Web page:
The Age of Innocence (1993)
Main Menu Introduction
Main Menu Audio & Animation
Trailer-Sense And Sensibility, The Remains Of The Day
Filmographies-Cast & Crew
|Year Of Production||1993|
|RSDL / Flipper||Dual Layered||Cast & Crew|
|Region Coding||2,4||Directed By||Martin Scorsese|
Sony Pictures Home Entertain
Mary Beth Hurt
Richard E. Grant
Robert Sean Leonard
|Pan & Scan/Full Frame||None||
English Dolby Digital 5.1 (448Kb/s)
French Dolby Digital 2.0 (192Kb/s)
German Dolby Digital 2.0 (192Kb/s)
Italian Dolby Digital 2.0 (192Kb/s)
Spanish Dolby Digital 2.0 (192Kb/s)
|Widescreen Aspect Ratio||2.35:1|
|Video Format||576i (PAL)|
|Original Aspect Ratio||2.35:1||Miscellaneous|
|Annoying Product Placement||No|
|Action In or After Credits||No|
††† Based on the Pulitzer Prize winning novel by Edith Wharton, Martin Scorsese's The Age of Innocence (1993) is an elegant and moving film masterpiece. An intricately well-crafted film, with an astounding attention to detail, Scorsese achieves a level of subtlety and delicacy not usually seen in his work. As with most Scorsese films, the production quality is first rate. The acting, direction, cinematography, editing, lighting, costumes, art direction, sound recording, and music are all sublime.
††† As I noted in an earlier review, "originally studying to be a Catholic Priest, Scorsese left the Seminary in the 1950s to study film-making at New York University. With a directing career beginning at the end of the 1950s, some of Scorsese's more notable films include Mean Streets (1973), Taxi Driver (1976), Raging Bull (1980), The King of Comedy (1983), The Color of Money (1986), The Last Temptation of Christ (1988), Goodfellas (1990), Cape Fear (1991), The Age of Innocence (1993), Casino (1995), Kundun (1997), and The Gangs of New York (2002).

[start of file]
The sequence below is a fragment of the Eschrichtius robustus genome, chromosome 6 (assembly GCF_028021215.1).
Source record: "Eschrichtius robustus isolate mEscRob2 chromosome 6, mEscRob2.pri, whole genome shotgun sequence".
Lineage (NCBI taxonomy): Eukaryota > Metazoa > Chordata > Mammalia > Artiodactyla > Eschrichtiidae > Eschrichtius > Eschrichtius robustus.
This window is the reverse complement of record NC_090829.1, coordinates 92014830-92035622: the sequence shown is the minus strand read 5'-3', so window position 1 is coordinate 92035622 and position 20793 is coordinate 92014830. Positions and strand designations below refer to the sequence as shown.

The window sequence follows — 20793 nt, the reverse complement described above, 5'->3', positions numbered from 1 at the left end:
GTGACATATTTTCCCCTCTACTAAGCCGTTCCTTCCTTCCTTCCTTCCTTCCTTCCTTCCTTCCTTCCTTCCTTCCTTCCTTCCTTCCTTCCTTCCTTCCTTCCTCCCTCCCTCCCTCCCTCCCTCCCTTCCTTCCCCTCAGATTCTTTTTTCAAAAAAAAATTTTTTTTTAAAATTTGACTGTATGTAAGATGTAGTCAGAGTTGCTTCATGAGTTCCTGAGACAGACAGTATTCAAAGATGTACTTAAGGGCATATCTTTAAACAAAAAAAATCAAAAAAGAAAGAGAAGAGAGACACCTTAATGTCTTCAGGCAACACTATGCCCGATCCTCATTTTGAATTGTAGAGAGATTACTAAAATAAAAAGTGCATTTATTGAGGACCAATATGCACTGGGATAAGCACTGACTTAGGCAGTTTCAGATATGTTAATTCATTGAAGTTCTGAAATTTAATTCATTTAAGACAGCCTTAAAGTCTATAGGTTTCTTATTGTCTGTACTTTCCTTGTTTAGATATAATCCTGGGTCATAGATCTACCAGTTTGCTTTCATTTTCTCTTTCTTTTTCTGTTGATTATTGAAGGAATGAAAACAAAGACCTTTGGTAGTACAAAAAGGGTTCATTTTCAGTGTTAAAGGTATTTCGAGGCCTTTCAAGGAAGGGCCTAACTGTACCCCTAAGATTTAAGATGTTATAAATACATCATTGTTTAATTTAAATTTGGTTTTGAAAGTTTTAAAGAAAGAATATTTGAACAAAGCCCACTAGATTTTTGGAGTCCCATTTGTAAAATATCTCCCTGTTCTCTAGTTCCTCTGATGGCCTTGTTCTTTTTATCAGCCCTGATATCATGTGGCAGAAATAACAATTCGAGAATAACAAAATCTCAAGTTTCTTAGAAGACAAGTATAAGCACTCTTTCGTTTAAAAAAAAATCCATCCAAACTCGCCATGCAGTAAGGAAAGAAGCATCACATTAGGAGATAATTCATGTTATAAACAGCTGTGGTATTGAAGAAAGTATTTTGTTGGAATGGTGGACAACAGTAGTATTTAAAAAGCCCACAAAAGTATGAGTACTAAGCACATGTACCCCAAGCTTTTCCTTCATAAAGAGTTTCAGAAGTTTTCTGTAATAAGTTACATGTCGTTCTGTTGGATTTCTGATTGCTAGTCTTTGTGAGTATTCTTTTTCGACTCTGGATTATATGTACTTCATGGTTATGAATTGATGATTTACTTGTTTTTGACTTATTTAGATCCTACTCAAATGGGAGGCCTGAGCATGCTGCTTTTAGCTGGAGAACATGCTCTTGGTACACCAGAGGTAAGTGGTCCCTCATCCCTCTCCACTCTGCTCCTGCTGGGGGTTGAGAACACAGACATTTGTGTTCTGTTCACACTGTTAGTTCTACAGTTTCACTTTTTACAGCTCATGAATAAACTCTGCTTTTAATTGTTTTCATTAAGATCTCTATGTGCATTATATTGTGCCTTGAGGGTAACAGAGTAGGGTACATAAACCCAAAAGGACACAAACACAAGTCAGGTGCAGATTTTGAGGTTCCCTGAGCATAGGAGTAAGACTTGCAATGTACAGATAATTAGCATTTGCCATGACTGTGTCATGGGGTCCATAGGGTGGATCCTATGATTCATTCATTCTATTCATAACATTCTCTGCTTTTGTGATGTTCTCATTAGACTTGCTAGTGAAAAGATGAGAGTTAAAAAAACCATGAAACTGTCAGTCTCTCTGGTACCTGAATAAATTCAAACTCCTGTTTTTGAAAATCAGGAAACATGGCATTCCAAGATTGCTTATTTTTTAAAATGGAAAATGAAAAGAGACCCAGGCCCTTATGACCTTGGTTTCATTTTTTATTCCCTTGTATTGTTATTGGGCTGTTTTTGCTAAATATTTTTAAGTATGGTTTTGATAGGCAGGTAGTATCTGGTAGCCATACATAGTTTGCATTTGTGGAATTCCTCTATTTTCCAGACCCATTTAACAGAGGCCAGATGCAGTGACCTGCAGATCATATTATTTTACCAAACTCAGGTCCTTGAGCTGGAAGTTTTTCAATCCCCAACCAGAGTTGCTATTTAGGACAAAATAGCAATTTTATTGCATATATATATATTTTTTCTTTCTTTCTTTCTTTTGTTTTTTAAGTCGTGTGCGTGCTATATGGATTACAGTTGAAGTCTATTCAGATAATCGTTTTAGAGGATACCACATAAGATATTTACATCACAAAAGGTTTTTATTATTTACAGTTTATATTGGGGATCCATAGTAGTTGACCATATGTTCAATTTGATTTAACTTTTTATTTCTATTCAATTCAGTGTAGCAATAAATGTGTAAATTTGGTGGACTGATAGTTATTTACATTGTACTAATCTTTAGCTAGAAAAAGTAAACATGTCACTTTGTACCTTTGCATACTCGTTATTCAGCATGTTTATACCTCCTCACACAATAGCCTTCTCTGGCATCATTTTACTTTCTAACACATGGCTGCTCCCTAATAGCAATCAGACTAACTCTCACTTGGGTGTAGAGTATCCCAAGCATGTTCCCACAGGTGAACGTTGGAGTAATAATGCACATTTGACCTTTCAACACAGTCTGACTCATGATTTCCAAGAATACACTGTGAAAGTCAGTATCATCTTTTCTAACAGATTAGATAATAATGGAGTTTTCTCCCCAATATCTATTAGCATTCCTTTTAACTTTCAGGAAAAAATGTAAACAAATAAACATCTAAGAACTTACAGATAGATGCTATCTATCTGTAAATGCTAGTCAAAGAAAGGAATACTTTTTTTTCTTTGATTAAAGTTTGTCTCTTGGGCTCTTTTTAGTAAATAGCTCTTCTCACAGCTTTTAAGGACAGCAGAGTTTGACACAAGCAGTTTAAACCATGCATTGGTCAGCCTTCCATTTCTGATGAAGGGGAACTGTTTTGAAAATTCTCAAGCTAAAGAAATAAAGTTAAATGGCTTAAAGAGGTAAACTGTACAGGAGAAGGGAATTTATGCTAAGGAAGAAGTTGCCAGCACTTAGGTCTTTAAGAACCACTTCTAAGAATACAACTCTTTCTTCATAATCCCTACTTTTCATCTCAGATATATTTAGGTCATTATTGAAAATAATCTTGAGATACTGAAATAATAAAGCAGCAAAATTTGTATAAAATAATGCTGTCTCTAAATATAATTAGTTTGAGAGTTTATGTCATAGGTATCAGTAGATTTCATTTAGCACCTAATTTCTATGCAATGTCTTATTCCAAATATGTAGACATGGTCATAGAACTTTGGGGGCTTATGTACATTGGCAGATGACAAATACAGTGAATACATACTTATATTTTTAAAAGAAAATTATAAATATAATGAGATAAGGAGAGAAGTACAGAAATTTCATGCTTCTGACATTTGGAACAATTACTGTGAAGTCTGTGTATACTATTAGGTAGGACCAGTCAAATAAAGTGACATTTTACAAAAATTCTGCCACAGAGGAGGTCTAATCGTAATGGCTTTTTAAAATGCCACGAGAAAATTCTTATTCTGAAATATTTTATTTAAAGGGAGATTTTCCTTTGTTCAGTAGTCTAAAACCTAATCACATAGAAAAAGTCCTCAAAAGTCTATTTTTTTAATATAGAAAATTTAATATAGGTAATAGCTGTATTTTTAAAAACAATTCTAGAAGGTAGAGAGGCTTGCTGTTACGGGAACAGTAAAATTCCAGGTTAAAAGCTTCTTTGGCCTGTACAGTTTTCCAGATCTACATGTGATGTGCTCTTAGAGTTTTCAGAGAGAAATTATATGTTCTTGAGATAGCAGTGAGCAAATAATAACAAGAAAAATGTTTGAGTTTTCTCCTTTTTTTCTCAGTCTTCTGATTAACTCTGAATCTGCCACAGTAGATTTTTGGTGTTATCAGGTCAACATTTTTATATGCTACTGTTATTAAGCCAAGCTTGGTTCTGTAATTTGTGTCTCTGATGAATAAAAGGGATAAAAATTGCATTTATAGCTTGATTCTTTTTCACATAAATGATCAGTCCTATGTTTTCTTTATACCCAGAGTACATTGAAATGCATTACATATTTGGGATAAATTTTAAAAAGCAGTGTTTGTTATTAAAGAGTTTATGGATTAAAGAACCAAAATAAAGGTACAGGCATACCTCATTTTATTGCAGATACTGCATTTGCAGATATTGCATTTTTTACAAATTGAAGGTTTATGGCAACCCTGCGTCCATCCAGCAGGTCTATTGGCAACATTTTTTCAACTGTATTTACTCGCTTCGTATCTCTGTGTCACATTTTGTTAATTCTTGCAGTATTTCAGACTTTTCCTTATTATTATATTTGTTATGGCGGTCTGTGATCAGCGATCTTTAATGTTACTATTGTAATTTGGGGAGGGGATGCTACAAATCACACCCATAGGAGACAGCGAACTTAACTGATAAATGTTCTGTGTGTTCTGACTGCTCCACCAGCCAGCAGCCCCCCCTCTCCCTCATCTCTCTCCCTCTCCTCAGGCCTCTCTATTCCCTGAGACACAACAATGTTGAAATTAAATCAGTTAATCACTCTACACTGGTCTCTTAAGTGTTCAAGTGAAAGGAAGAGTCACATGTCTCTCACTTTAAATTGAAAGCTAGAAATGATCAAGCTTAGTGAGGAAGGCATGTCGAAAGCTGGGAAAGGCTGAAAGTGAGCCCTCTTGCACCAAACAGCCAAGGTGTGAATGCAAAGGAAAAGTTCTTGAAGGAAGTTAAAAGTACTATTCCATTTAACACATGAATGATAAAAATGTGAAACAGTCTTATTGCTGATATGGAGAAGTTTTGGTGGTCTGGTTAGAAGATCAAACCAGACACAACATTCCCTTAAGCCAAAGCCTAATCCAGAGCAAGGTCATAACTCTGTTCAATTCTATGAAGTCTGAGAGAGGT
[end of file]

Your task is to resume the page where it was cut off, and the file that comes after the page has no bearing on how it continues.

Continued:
††† Scorsese's films tend to be set in the dark under-belly of New York, often featuring characters and locations of his home town of Little Italy, New York. His movies often focus on anti-social, loner protagonists, struggling with the difficult circumstances that they find themselves in. Scorsese has teamed up with actor Robert De Niro eight times, and for both of them, these tend to be their better films. Other actors who seem to shine under Scorsese's direction include Harvey Keitel and Joe Pesci.
††† Scorsese's far-reaching influence on other writer/directors over the last 30 years is obvious with the constant referencing and imitating of his work. Along with Francis Ford Coppola, he has helped define what a modern gangster movie should look and feel like, and along with Woody Allen, Scorsese has helped define New York's image in popular culture and film throughout the twentieth century."
††† The Age of Innocence discards Scorsese's typical black humour and cathartic violence, and replaces it with a lush and romantic vision. Similar to Pride and Prejudice and Dangerous Liaisons, The Age of Innocence is a story of passion and romance constrained within a world of privilege, scandal, gossip, and manners. A golden cage of high society, where self determination and freedom are sternly bound by the rules of society.
††† "I feel like I'm being buried alive under my future".
††† Set in New York in the 1870s, Newland (Daniel Day-Lewis) is a lawyer from a wealthy New York family. Newland is engaged to the prissy May (Winona Ryder), a young and naive socialite, also from a wealthy New York family. All is going well with their polite engagement and naive, courtly love, until May's cousin arrives in New York, the spicy, worldly, and sensual Ellen (Michelle Pfeiffer). At first Newland is confused at Ellen's effect on him, but soon she awakens a passion in him that he does not understand. Newland will be forced to choose between freedom, love, and passion or responsibility, honour and obligation.